When The Promise Is Broken: Springsteen & Us

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Springsteen & Us

In order to make sense of the present, sometimes you have to go back to the past. When The Rolling Stones wanted to charge eight dollars for their show at the Los Angeles Forum in 1969, there was considerable outrage and Rolling Stone ran the headline “The Rolling Stones Impose High Ticket Prices for U.S. Tour.” 

“Can the Rolling Stones actually need all that money?” San Francisco Chronicle rock critic Ralph Gleason asked. “If they really dig the black musicians as much as every note they play and every syllable they utter indicates, is it possible to take out a show with, say, Ike and Tina and some of the older men like Howlin’ Wolf and let them share in the loot? How much can the Stones take back to Merrie England after taxes, anyway? How much must the British manager and the American manager and the agency rake off the top?

“Paying five, six and seven dollars for a Stones concert at the Oakland Coliseum for, say, an hour of the Stones seen a quarter of a mile away because the artists demand such outrageous fees that they can only be obtained under these circumstances, says a very bad thing to me about the artists’ attitude towards the public. It says they despise their own audience.”

Concert promoter Bill Graham was so outraged he publicly called Mick Jagger a prick. Graham, who tragically died in a helicopter crash in 1991, might have other choice words if he lived to see dynamic pricing in which the fixed cost of a ticket changes wildly in front of your eyes with each click.

It’s been almost seven years since Springsteen has toured and the words of years past echo in anticipation of the greatest rock and roll show on earth. “We’re here tonight because what we need to do we can’t do by ourselves,” Springsteen has proselytized in onstage in the past. “We need you. We need you.”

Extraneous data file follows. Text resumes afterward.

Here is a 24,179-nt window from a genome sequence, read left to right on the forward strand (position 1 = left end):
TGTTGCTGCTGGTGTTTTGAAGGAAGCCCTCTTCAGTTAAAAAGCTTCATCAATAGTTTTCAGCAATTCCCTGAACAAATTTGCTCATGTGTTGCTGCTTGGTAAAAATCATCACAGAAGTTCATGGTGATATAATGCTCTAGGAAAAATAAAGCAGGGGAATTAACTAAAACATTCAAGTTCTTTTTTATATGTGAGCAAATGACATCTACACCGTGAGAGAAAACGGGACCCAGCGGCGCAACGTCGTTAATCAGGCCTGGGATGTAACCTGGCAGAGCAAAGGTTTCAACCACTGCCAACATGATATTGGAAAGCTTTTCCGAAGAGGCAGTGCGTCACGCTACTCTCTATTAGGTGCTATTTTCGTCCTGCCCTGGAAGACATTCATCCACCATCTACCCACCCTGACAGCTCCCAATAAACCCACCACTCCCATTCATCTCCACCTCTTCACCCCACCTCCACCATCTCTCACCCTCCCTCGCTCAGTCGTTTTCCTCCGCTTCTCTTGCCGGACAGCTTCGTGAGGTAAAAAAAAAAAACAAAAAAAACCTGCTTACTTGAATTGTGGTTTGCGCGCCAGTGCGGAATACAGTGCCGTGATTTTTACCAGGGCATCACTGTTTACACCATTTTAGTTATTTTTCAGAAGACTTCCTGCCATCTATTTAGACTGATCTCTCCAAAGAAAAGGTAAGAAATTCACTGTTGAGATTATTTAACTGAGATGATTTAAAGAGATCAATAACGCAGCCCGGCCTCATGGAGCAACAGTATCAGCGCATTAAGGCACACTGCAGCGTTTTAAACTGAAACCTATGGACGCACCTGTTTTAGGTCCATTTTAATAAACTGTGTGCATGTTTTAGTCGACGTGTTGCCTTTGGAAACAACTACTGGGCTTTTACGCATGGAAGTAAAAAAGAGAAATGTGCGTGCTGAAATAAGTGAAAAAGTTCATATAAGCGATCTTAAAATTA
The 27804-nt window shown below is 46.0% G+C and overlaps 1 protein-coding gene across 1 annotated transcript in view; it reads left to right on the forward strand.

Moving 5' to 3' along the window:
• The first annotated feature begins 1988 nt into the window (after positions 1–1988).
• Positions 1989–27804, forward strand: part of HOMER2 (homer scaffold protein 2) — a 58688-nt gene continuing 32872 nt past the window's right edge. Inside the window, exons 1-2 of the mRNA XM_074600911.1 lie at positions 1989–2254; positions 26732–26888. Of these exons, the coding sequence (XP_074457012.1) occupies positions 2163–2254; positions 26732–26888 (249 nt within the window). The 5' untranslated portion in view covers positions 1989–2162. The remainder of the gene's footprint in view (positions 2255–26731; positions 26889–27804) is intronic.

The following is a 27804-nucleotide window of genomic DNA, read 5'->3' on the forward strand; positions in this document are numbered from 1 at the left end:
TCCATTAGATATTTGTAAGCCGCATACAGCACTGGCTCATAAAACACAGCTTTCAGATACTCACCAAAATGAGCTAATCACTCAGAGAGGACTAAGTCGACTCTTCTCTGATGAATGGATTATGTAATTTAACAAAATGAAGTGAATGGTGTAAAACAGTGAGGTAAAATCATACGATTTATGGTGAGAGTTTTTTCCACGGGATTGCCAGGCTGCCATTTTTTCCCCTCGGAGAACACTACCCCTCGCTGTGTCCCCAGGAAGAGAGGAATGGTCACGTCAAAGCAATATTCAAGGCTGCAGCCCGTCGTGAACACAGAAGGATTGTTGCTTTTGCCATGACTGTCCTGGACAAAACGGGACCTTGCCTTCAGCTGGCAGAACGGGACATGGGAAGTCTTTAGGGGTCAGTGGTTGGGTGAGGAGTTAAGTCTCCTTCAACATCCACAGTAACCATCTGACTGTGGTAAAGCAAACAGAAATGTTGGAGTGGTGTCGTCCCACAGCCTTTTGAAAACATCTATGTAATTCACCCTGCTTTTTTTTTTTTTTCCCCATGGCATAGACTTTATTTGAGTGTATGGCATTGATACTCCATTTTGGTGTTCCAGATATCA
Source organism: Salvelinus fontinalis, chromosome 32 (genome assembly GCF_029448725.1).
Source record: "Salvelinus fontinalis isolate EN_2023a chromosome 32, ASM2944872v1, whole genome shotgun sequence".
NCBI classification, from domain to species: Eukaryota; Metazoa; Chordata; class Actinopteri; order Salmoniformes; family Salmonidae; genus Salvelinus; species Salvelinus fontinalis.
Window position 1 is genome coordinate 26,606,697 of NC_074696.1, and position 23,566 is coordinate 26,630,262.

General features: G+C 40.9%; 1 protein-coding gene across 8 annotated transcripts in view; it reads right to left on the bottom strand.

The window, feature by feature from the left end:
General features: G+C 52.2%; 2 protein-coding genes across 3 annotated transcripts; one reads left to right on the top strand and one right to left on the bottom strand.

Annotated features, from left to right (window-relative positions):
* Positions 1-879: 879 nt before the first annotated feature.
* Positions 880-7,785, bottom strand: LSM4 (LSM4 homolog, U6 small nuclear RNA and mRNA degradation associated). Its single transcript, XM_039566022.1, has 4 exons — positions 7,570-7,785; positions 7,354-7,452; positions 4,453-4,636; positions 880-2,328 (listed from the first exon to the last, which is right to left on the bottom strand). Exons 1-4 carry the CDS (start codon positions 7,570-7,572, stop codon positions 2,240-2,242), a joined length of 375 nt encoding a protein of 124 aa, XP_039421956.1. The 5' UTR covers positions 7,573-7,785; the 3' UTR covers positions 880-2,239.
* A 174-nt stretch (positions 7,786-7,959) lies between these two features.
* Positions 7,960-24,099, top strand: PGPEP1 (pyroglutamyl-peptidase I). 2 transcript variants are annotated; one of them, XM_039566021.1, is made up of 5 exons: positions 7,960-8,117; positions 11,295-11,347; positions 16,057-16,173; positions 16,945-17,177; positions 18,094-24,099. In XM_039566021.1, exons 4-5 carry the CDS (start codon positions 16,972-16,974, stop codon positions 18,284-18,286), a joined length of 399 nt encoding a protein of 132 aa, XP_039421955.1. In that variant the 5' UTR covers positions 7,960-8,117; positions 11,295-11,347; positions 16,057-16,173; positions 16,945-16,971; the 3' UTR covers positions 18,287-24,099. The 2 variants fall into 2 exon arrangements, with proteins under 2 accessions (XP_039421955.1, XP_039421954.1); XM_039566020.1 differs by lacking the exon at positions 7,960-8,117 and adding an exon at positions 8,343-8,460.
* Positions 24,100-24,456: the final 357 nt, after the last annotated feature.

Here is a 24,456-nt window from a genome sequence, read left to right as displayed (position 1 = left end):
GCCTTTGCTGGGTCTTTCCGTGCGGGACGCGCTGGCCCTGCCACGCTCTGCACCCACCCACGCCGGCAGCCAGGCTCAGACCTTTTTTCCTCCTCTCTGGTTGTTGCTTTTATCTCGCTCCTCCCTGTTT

This invocation speaks to the communal fervor t and the inexorable bond we have with the artist whose words, observations and inspiration help us make better sense of things around us and  of our own lives.  But all that got called into question as we got upended this week as tickets soared into the thousands. Where tickets that were available suddenly weren’t, only to come back later at prices with large multiples of their supposed fixed value. The two-way street that made the concerts such a fabric of our lives has priced out many unnecessarily who will bypass the tour for the first time and stay at home.

Like many in the larger Springsteen community, I was excited to sign-up for Ticketmaster’s Verified Fan program that purported to keep scalpers at bay and enable fans to get an access code for a pre-sale. Both my wife and I were “selected” and received an access code. Logging in nervous anticipation the morning of the Washington, D.C. pre-sale, there were already almost 2000 people ahead of me.